They maintained that when compared to the annual loss of the international community to corruption in terms of illicit wealth and assets, institutionalising the IACC should be cost effective. 

As a way of expediting action to see this proposed court come true, they came up with salient recommendations saying: To address the challenges of implementation facing anti-corruption laws and frameworks across developed and developing nations, countries across the globe should support the establishment of an International Anti-Corruption Court (IACC) to fill the huge gap in the global institutional or international framework for enhancing integrity, reducing kleptocratic behaviour and ending impunity. 

“For Africa to be able to effectively combat corruption, State parties should show more political will towards implementing the African Union Convention on Preventing and Combating Corruption (AUCPCC). 

“While the IACC will be very different from the International Criminal Court (ICC) as well as other international courts or similar institutions, it must learn actively from the ICC as well as other international courts, ad-hoc tribunals or individuals who have worked in similar institutions to ensure a robust institution,”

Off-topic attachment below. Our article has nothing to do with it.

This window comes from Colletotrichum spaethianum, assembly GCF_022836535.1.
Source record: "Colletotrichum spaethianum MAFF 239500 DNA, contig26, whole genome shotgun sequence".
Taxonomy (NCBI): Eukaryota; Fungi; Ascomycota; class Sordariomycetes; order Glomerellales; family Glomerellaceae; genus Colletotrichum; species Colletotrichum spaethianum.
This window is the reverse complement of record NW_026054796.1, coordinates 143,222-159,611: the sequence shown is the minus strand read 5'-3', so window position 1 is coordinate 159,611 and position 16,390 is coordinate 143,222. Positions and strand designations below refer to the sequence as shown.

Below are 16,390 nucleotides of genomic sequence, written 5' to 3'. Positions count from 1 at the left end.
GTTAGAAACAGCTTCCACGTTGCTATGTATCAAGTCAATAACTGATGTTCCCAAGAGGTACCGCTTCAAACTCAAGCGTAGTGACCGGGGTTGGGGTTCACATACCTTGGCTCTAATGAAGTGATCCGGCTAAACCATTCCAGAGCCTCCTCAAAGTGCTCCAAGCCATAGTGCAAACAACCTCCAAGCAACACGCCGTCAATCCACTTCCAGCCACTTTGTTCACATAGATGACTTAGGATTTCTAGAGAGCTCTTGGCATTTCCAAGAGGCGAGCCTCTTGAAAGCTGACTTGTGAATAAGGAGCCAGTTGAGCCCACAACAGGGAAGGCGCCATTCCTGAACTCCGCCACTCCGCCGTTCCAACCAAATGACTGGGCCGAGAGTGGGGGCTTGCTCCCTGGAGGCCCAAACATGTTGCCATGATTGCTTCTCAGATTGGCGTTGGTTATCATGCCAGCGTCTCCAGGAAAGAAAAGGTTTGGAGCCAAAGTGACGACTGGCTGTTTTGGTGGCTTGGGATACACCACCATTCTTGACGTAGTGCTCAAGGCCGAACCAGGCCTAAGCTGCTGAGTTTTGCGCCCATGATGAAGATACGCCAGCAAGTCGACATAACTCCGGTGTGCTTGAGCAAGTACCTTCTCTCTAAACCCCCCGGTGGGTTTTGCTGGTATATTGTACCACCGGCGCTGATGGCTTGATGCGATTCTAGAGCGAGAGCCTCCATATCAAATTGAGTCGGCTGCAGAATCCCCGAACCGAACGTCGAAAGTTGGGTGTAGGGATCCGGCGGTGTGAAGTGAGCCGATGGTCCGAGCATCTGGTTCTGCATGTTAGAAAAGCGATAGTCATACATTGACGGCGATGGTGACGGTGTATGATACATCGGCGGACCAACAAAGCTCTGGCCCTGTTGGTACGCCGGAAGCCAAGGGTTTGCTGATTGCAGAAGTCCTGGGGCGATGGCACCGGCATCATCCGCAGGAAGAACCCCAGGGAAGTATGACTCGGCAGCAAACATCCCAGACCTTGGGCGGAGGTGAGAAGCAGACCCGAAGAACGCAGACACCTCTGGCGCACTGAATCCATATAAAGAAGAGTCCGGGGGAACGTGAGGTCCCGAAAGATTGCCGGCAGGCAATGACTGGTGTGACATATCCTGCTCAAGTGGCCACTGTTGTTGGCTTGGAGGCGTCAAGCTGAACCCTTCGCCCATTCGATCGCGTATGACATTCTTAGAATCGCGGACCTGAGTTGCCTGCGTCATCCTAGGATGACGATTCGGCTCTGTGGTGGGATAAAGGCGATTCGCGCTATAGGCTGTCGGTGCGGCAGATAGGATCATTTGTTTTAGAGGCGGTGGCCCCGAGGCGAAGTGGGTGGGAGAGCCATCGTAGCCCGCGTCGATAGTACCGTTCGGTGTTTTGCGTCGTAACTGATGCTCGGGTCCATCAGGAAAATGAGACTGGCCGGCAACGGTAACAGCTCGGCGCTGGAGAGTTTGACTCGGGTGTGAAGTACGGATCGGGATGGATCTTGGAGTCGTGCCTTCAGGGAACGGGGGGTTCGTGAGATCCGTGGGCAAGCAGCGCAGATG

Similarly, to ensure that the IACC prudently deliver on its mandate and objectives, stakeholders should pay a great deal of attention to how its operational structure is instituted, its funding model, degree of independence, jurisdiction, relationship with national jurisdictions and its capacity to adapt to emerging challenges, among other key issues. 

More so, for the IACC to function effectively, State institutions and international bodies who are supporting its establishment should also be willing to support it in implementing the decisions of the Court. 

The groups stressed that in fashioning out a robust IACC, efforts should be channeled towards ensuring that the Court is able to prosecute former or sitting members of state, while attention should be paid to ensuring that the court is able to rid itself of corruption and also address the involvement of international and local institutions and corporations in corruption. 

“To sustain commitments to the establishment of IACC, Civil Society Organisations (CSOs) must synergise and create sustained pressure on States and international actors. While present and erstwhile Heads of States, Chief Justices and key state actors should ensure they sign the declaration for the IACC, if indeed they are committed to fighting corruption.  Campaigners for the IACC should be mindful of the local contexts and international politics involved as no international institution can be established, or if established, succeed, without adequate political will and fertile political environment. 

They averred that supporting the creation of IACC is good politics, therefore, political actors should provide adequate support for the IACC as this in turns helps them to gain support in the civil society and build legitimacy among the electorate. 

“Stakeholders should pay more attention to ensuring that the IACC actually help to prosecute genuine cases of grand corruption, rather than worry about the personality or origin of the persons being prosecuted,” the communique read.